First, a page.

On 9 June Sir Harry competed in a Sweepstakes at Ascot which carried the condition that the winner must be offered for sale at 300 guineas. Sir Harry won the race from Wrangler and was duly bought by Mr Concannon, the owner of the runner-up.[22] This was seen as an unfortunate result for Mr Bullock who had reportedly turned down an offer of 500 guineas for the horse on the previous day.[23] Two weeks later, Sir Harry made his first appearance for his new owner in a King's Plate at Lewes where his opponents were Warter and Slapbang. In King's Plate races, horses carried heavy weights and raced in a series of four mile heats, with the prize going to the first horse to win twice. Sir Harry, carrying 168 pounds, finished last of the three runners behind Warter in the first heat, but then won the second. With Slapbang being withdrawn, the two winners then took part in deciding heat, which Sir Harry won to claim the prize, having galloped twelve miles in the course of the afternoon.[24] Following this race, a match was arranged between Sir Harry and Warter on 7 August at Brighthelmston. Racing over one mile at level weights, Sir Harry started a slight favourite but was narrowly beaten by Lord Sackville's horse.[25] The winning margin was so small that Concannon tried to claim a victory for Sir Harry before the official result was announced, creating "great confusion" among the racegoers.[26] A week later, Sir Harry ran his last race in another King's Plate at Lewes. He finished second in the first heat and third in the second before being withdrawn.[27] He was then retired to stud.

Stud career[edit]

Sir Harry began his breeding career at Dennis O'Kelly's stud at Cannons, near Little Stanmore, Middlesex, where he stood at a fee of five guineas alongside the established stallions Dungannon and Volunteer.[28] The most notable of his English offspring was an unnamed mare who produced the Epsom Oaks winner Medora. In 1804 he was sold to William Haxall and exported to the United States. He was based in Virginia until 1816 when he was moved to Samuel Griffith's stud in, Harford County, Maryland. He was a success at stud in America, siring the good winners Sir Alfred and Sir Hal and several important broodmares.[29] '

Pedigree[edit]

Pedigree of Sir Harry (GB), brown stallion, 1795
Sire
Sir Peter Teazle (GB)
1784
Highflyer
1774
Herod Tartar
Cypron
Rachel Blank
Regulus mare
Papillon
1769
Snap* Snip
sister to Slippy
Miss Cleveland Regulus*
Midge
Dam
Matron (GB)
1785
Alfred
1770
Matchem Cade
sister 2 to Miss Partner
Snap mare Snap*
Diana
Marske mare
1771
Marske Squirt
The Ruby Mare
Regulus mare Regulus*
Steady mare (Family:4-o)[30]
  • Sir Harry was inbred 3x4 to Snap, meaning that this stallion appears in both the third and fourth generations of his pedigree. He was also inbred 4x4 to Regulus.

References[edit]

  1. ^ "Leading Sires of Great Britain and Ireland". Tbheritage.com. Retrieved 2012-01-30. 
  2. ^ Wray Vamplew, Joyce Kay (2005). Encyclopedia of British horseracing. Routledge. p. 355. Retrieved 2012-02-03. 
  3. ^ The General stud book Volumes 1 & 2. Wetherbys. 1836. p. 237. Retrieved 2012-02-03.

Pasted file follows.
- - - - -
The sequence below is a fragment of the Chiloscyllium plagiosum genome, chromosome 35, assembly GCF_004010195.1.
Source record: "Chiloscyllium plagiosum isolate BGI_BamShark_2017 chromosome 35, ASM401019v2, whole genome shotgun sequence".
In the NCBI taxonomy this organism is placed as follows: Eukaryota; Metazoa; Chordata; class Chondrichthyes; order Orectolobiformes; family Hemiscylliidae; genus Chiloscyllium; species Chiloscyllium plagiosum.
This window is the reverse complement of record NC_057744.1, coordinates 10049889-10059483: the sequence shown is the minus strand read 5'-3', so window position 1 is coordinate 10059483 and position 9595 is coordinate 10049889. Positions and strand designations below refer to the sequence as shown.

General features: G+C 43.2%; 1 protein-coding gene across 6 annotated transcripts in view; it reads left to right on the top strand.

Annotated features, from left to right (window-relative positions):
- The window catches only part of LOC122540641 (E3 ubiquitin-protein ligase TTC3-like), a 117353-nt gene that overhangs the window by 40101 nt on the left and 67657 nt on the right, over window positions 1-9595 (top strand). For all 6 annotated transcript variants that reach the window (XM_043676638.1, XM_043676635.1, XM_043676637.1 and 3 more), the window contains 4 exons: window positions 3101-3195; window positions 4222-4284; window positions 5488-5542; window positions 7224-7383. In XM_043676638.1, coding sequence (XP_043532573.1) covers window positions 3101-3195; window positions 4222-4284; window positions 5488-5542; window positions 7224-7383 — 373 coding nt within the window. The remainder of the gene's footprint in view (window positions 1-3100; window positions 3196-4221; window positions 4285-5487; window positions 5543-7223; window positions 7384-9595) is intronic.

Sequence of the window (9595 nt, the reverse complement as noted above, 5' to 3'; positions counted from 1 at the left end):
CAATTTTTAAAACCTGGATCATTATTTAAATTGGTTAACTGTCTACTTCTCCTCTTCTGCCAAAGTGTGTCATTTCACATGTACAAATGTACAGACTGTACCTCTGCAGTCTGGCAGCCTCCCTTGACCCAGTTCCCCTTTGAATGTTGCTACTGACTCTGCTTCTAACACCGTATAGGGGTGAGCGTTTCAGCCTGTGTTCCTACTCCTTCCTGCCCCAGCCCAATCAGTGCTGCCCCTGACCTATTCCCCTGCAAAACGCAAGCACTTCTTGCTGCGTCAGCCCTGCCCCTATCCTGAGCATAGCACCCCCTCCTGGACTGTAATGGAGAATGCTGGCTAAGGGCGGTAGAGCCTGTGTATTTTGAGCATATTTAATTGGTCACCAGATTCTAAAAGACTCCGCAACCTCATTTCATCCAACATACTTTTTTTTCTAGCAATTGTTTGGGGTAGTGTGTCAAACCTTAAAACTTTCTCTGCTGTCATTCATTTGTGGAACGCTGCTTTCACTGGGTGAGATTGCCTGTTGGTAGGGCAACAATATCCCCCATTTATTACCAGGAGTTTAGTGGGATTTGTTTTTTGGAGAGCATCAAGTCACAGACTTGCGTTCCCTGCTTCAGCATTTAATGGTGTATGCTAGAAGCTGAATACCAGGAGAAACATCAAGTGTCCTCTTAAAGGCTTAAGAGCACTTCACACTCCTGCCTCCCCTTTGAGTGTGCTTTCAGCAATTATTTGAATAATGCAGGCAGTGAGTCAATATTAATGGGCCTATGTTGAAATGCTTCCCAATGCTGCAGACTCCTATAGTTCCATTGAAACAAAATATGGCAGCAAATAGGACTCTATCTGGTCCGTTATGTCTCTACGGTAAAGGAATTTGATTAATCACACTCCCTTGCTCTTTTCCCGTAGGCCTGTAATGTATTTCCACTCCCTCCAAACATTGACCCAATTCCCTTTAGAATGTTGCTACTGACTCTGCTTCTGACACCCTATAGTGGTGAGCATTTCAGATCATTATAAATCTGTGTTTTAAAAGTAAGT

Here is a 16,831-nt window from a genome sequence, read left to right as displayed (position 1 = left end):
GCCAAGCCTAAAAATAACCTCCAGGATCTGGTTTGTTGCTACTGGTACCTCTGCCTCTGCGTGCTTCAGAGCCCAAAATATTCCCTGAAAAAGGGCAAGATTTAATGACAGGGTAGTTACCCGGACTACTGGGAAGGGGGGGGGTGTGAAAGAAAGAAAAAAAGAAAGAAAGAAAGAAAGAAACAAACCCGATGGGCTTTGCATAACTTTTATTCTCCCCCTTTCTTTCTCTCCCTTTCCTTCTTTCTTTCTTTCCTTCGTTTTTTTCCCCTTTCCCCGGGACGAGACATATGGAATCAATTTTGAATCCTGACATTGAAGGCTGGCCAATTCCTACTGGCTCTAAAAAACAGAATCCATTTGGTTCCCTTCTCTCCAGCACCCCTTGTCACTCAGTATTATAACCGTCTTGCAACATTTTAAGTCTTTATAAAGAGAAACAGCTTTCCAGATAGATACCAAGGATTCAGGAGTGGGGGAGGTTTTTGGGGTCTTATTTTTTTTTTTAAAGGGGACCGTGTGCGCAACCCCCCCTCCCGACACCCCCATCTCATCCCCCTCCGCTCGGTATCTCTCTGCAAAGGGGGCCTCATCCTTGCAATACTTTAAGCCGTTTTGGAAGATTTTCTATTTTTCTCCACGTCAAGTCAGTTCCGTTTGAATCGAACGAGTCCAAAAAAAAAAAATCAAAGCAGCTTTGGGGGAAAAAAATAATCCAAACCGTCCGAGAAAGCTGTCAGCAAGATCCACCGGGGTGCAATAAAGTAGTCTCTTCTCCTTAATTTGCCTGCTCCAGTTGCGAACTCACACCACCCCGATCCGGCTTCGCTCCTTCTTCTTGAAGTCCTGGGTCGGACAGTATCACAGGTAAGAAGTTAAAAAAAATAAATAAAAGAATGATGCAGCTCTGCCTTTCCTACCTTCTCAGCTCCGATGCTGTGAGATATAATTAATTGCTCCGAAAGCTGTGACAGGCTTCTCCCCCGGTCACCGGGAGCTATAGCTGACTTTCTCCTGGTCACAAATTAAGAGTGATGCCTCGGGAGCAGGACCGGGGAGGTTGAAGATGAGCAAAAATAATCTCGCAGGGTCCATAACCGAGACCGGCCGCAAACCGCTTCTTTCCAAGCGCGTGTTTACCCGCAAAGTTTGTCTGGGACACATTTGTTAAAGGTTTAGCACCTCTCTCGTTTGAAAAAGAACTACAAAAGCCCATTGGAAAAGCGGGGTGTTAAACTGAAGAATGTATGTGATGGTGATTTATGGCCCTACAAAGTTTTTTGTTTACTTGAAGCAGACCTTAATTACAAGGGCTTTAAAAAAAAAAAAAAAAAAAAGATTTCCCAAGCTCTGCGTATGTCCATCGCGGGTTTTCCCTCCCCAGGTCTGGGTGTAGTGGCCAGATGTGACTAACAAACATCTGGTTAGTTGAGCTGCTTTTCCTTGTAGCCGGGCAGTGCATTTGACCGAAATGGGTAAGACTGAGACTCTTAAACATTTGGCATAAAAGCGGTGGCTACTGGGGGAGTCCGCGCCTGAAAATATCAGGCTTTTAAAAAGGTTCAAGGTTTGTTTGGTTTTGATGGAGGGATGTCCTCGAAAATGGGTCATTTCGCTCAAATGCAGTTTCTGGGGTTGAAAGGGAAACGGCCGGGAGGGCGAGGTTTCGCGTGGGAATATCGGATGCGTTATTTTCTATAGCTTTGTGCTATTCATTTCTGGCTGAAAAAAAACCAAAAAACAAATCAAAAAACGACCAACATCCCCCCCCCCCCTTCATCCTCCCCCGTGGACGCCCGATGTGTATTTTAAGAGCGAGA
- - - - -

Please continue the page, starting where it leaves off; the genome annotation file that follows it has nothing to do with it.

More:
4. ^ Robert Hunter. Racing calendar. 1798. John Whitworth. p. 26. Retrieved 2012-02-03. 
  5. ^ Robert Hunter. Racing calendar. 1798. John Whitworth. p. 109. Retrieved 2012-02-03. 
  6. ^ Robert Hunter. Racing calendar. 1798. John Whitworth. p. 160. Retrieved 2012-02-03. 
  7. ^ Sporting magazine : or, monthly calendar of the ... v. 14 (Apr. -Sept. 1799). Rogerson & Tuxford. p. 5. Retrieved 2012-02-03. 
  8. ^ Sporting magazine : or, monthly calendar of the ... v. 14 (Apr. -Sept. 1799). Rogerson & Tuxford. p. 45. Retrieved 2012-02-03. 
  9. ^ Sporting magazine : or, monthly calendar of the ... v. 14 (Apr. -Sept. 1799). Rogerson & Tuxford. p. 273. Retrieved 2012-02-03. 
  10. ^ Robert Hunter. Racing calendar. 1800. John Whitworth. p. 3. Retrieved 2012-02-03. 
  11. ^ Robert Hunter. Racing calendar. 1800. John Whitworth. p. 12. Retrieved 2012-02-03. 
  12. ^ Robert Hunter. Racing calendar. 1800. John Whitworth. p. 16. Retrieved 2012-02-03. 
  13. ^ Robert Hunter. Racing calendar. 1800. John Whitworth. p. 23. Retrieved 2012-02-03. 
  14. ^ Robert Hunter. Racing calendar. 1800. John Whitworth. Retrieved 2012-02-03. 
  15. ^ Robert Hunter. Racing calendar. 1800. John Whitworth. Retrieved 2012-02-03. 
  16. ^ Robert Hunter. Racing calendar. 1800. John Whitworth. Retrieved 2012-02-03. 
  17. ^ Robert Hunter. Racing calendar. 1800. John Whitworth. Retrieved 2012-02-03. 
  18. ^ Robert Hunter. Racing calendar. 1801. John Whitworth. Retrieved 2012-02-03. 
  19. ^ Robert Hunter. Racing calendar. 1801. John Whitworth. Retrieved 2012-02-03. 
  20. ^ Robert Hunter. Racing calendar. 1801. John Whitworth. Retrieved 2012-02-03. 
  21. ^ Robert Hunter. Racing calendar. 1801. John Whitworth. Retrieved 2012-02-03. 
  22. ^ Robert Hunter. Racing calendar. 1801. John Whitworth. Retrieved 2012-02-03. 
  23. ^ Sporting magazine. Rogerson & Tuxford. 1801. p. 163. Retrieved 2012-02-03. 
  24. ^ Robert Hunter. Racing calendar. 1801. John Whitworth. Retrieved 2012-02-03. 
  25. ^ Robert Hunter. Racing calendar. 1801. John Whitworth. Retrieved 2012-02-03. 
  26. ^ Sporting magazine. Rogerson & Tuxford. 1801. p. 274. Retrieved 2012-02-03. 
  27. ^ Robert Hunter. Racing calendar. 1801. John Whitworth. Retrieved 2012-02-03. 
  28. ^ Robert Hunter. Racing calendar. 1802. John Whitworth. Retrieved 2012-02-03. 
  29. ^ "Sir Peter Teazle". Bloodlines.net. Retrieved 2012-02-03. 
  30. ^ "Partner Mare - Family 4-o". Bloodlines.net. Retrieved 2012-02-03.